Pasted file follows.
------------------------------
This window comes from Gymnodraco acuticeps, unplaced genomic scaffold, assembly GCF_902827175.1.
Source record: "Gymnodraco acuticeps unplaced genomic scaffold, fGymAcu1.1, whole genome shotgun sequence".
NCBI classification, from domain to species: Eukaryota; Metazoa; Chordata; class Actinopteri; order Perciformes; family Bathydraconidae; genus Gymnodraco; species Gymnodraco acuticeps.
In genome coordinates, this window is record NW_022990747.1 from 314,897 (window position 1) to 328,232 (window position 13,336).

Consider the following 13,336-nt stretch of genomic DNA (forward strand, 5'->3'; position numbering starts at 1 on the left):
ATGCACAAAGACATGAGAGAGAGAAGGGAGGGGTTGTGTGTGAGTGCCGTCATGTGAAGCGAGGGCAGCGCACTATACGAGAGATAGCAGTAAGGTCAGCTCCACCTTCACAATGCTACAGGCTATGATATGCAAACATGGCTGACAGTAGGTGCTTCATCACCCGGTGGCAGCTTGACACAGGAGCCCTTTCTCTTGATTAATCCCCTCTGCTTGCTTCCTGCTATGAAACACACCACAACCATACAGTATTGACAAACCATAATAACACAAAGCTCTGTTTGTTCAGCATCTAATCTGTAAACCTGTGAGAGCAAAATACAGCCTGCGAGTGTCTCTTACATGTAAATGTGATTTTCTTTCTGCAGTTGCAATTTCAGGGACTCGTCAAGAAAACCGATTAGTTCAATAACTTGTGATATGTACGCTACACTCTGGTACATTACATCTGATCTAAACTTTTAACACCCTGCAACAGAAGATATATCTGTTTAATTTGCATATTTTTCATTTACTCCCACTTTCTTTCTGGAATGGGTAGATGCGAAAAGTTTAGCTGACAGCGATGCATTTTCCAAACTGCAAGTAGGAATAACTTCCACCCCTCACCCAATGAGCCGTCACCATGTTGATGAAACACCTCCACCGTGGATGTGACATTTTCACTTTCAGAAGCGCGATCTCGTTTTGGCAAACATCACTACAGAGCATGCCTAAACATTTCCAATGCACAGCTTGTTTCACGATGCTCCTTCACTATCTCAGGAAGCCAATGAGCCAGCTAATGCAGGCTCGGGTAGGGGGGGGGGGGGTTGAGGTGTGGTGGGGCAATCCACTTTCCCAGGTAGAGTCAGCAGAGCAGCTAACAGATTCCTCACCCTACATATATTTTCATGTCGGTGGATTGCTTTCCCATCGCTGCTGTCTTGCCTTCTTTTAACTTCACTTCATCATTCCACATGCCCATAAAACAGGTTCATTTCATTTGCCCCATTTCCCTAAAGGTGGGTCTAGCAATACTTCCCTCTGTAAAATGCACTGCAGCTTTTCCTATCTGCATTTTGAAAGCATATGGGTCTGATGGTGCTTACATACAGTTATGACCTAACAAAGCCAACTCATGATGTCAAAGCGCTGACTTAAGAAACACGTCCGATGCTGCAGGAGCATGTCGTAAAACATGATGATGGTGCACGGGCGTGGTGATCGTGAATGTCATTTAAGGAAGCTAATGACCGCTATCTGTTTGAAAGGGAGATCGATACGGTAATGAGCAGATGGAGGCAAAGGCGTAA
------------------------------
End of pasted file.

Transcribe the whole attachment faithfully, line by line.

This window comes from Gymnodraco acuticeps, unplaced genomic scaffold, assembly GCF_902827175.1.
Source record: "Gymnodraco acuticeps unplaced genomic scaffold, fGymAcu1.1, whole genome shotgun sequence".
NCBI classification, from domain to species: Eukaryota; Metazoa; Chordata; class Actinopteri; order Perciformes; family Bathydraconidae; genus Gymnodraco; species Gymnodraco acuticeps.
In genome coordinates, this window is record NW_022990747.1 from 314,897 (window position 1) to 328,232 (window position 13,336).

Consider the following 13,336-nt stretch of genomic DNA (forward strand, 5'->3'; position numbering starts at 1 on the left):
ATGCACAAAGACATGAGAGAGAGAAGGGAGGGGTTGTGTGTGAGTGCCGTCATGTGAAGCGAGGGCAGCGCACTATACGAGAGATAGCAGTAAGGTCAGCTCCACCTTCACAATGCTACAGGCTATGATATGCAAACATGGCTGACAGTAGGTGCTTCATCACCCGGTGGCAGCTTGACACAGGAGCCCTTTCTCTTGATTAATCCCCTCTGCTTGCTTCCTGCTATGAAACACACCACAACCATACAGTATTGACAAACCATAATAACACAAAGCTCTGTTTGTTCAGCATCTAATCTGTAAACCTGTGAGAGCAAAATACAGCCTGCGAGTGTCTCTTACATGTAAATGTGATTTTCTTTCTGCAGTTGCAATTTCAGGGACTCGTCAAGAAAACCGATTAGTTCAATAACTTGTGATATGTACGCTACACTCTGGTACATTACATCTGATCTAAACTTTTAACACCCTGCAACAGAAGATATATCTGTTTAATTTGCATATTTTTCATTTACTCCCACTTTCTTTCTGGAATGGGTAGATGCGAAAAGTTTAGCTGACAGCGATGCATTTTCCAAACTGCAAGTAGGAATAACTTCCACCCCTCACCCAATGAGCCGTCACCATGTTGATGAAACACCTCCACCGTGGATGTGACATTTTCACTTTCAGAAGCGCGATCTCGTTTTGGCAAACATCACTACAGAGCATGCCTAAACATTTCCAATGCACAGCTTGTTTCACGATGCTCCTTCACTATCTCAGGAAGCCAATGAGCCAGCTAATGCAGGCTCGGGTAGGGGGGGGGGGGGTTGAGGTGTGGTGGGGCAATCCACTTTCCCAGGTAGAGTCAGCAGAGCAGCTAACAGATTCCTCACCCTACATATATTTTCATGTCGGTGGATTGCTTTCCCATCGCTGCTGTCTTGCCTTCTTTTAACTTCACTTCATCATTCCACATGCCCATAAAACAGGTTCATTTCATTTGCCCCATTTCCCTAAAGGTGGGTCTAGCAATACTTCCCTCTGTAAAATGCACTGCAGCTTTTCCTATCTGCATTTTGAAAGCATATGGGTCTGATGGTGCTTACATACAGTTATGACCTAACAAAGCCAACTCATGATGTCAAAGCGCTGACTTAAGAAACACGTCCGATGCTGCAGGAGCATGTCGTAAAACATGATGATGGTGCACGGGCGTGGTGATCGTGAATGTCATTTAAGGAAGCTAATGACCGCTATCTGTTTGAAAGGGAGATCGATACGGTAATGAGCAGATGGAGGCAAAGGCGTAA